Construction crews work on the Paseo Del Mar landslide area in San Pedro as they remove earth and haul it away.
Construction crews work on the Paseo Del Mar landslide area in San Pedro as they remove earth and haul it away. (Scott Varley / Staff Photographer)

The Los Angeles City Council on Tuesday earmarked more than $1.4 million to stabilize the San Pedro bluff that began sliding into the ocean a year ago.

The funding was confirmed as part of an overall financial review and status report that the council conducts several times each year.

Crews have begun grading and reshaping the White Point slide area, and the work is set to be finished by the end of December.

The next phase - putting in drainage to direct underground water away from the site and back to the ocean - will begin in December. It is scheduled to be finished by January.

After that, slope anchors will be installed to connect the unstable bluff area to more stable land to the north in the White Point Nature Preserve.

Traffic improvements also are planned.

The anchors and traffic measures are both in the design phase and are scheduled for construction in the first half of 2013.

The measures are designed to help stabilize the area following the Nov.20, 2011, landslide that sent a large section of Paseo del Mar into the ocean below.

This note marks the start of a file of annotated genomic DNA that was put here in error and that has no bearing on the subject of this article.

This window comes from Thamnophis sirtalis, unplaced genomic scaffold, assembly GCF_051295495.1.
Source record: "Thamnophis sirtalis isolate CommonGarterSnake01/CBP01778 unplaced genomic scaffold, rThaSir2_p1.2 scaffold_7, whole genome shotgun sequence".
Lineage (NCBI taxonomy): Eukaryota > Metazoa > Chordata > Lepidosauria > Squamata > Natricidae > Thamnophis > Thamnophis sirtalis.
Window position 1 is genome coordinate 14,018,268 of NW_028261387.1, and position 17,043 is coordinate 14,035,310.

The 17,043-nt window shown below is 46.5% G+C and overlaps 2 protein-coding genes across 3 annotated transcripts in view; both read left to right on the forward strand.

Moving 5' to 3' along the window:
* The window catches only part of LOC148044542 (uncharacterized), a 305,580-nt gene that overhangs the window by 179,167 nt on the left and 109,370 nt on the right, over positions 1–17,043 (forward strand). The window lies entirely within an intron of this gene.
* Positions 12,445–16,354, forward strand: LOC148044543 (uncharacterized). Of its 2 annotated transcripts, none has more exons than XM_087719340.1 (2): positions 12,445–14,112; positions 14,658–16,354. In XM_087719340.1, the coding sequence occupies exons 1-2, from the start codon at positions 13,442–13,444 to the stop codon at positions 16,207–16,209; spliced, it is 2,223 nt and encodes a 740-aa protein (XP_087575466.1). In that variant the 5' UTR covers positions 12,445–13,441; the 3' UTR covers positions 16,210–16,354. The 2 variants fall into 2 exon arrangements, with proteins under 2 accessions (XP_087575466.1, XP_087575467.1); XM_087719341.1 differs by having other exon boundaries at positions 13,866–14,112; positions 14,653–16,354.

A decision on whether or not to rebuild the road - estimated to cost anywhere from $4 million to $62 million - will be made later as a community task force continues its work in evaluating all the options.

Engineers have said no further movement has been detected in the area since the slide nearly a year ago.

The roadway between Weymouth Avenue and Western Avenue began to crack and buckle in the summer of 2011, leading to partial closures several weeks before the highway finally collapsed.

No one was injured and no structures were damaged in the rainy Sunday afternoon landslide.

Officials, using a city-commissioned study for guidance, wanted to make sure some of the stabilization measures were in place before the rain season of 2012-13 begins.

The work now under way - by the John S. Meek Co. in Gardena - includes the removal of debris that fell, littering the area below. Workers also are reshaping and cleaning up the slope to help prevent further sloughing at the landslide's edge.

Next, 30 to 50 dewatering drains will be installed to direct the underground water out of the south-facing cliffs and into the ocean.

High levels of underground water were documented by scientists in the early months following the slide.

The underground slope anchors will go in from March to June, and traffic turnarounds will be put in sometime in the spring.

donna.littlejohn@dailybreeze.com

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